What makes Tyrannosaur so rewarding is that it keeps wrong-footing us. It doesn't do this in the manner of Super, which kept serving up misjudged or awkward moments on account of not knowing what it really was. But its choice of character developments throw us off the scent, reinforcing the film's desire to reflect life as it is rather than offer hope of how it should be. Our two main characters don't end up together, or take the young boy into their care. The film is closest to The Arbor in its reams of ambiguity, as we are left wondering how well the characters really knew each other, or how much they even cared for each other.
It is also refreshing to see religion, and more specifically religious faith, depicted in a manner which is utterly free of caricature. Perhaps no British film since Whistle Down the Wind has approached the issue of personal belief with such a steady hand, resisting the urge either to unconditionally accept it or, more commonly, dismiss it as empty, irrational or a waste of time.
The film depicts how hard it is to be a Christian without falling into the trap of many modern Christians, who foolishly claim to being persecuted in 'their own country'. Hannah is by no means perfect, being just as capable of violent outbursts as Joseph is. She is only in control when James is not around to torment her, and while she feels drawn to helping Joseph it is never clear how comfortable she is being around him. Joseph may start and remain a cynic - there is no moment on the road to Damascus for him. But the release of emotion in the charity shop, and his kindness towards Hannah, suggests some kind of spiritual impulse, even if he refuses to acknowledge it.
In hindsight it was good that Tyrannosaur was helmed by someone with acting experience, because the film depends so strongly on the three main characters being completely believable. And Considine delivers on all three, directing with passion and integrity. Peter Mullan is great, possessing so much texture and nuance in his face and managing to appear threatening without simply making us run for cover. His is a compelling threat, and we are drawn to it like moths to a flame.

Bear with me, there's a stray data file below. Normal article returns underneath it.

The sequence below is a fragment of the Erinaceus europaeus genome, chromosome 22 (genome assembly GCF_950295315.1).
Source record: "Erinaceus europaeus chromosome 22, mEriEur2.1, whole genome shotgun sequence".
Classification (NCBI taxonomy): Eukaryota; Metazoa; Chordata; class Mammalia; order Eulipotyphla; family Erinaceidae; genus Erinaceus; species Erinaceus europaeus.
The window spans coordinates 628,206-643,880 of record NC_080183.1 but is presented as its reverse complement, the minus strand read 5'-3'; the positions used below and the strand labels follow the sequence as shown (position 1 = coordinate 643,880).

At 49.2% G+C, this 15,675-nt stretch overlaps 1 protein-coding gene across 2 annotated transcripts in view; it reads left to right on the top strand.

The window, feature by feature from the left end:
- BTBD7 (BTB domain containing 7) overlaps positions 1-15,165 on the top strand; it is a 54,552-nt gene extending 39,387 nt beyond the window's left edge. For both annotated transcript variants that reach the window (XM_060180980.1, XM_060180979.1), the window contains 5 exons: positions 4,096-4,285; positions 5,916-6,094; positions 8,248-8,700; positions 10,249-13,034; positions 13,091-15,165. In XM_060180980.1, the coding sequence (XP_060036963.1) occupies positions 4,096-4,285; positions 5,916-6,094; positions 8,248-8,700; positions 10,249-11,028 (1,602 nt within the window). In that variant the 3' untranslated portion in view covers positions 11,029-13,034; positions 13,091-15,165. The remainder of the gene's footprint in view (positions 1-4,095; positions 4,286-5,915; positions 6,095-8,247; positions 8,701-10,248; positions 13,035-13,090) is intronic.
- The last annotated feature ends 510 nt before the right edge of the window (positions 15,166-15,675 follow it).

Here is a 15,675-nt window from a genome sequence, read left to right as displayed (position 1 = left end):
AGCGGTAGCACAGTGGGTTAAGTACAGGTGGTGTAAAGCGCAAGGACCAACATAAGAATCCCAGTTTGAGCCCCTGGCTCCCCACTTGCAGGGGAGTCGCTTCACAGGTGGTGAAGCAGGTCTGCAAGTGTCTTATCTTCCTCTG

Eddie Marsan is rapidly corning the market in threatening supporting roles, turning in a performance up there with his menacing turn in Philip Ridley's Heartless or his neurotic driving instructor in Mike Leigh's Happy-Go-Lucky. Most striking, however, is Olivia Colman, who is quite simply a revelation. Having gotten used to seeing her in mother hen-type roles in shows like Peep Show and Green Wing, we are completely unprepared for the emotional range and depth of this performance. At the very least she doesn't just let the make-up do the acting for her in the difficult scenes: she is constantly working hard and deserves every accolade she has received.
Considine's direction in Tyrannosaur feels meticulous without being overbearing. He has made clear in several interviews that the film is in no way autobiographical, and it makes sense therefore for the film to lack a particular visual stamp in the way that Meadows' works might. The film still looks amazing, with gritty cinematography from Submarine's Erik Wilson and very good compositions on the part of Considine. But running through everything is a resistance to design: the camera is there to observe, not to judge or create an impression of reality.
Tyrannosaur is a gripping and gut-wrenching debut, and one of the best films of 2011. Its completely lack of visual or narrative compromise will be a test of viewers' mettle, but like Kill List it earns the right to be this brutal, being horrible and repulsive in all the right ways and for all the right reasons. Considine has the makings of a great actors' director, creating three compelling characters within a genuine piece of cinema. It is an extraordinary first feature film which lingers long after its final frame.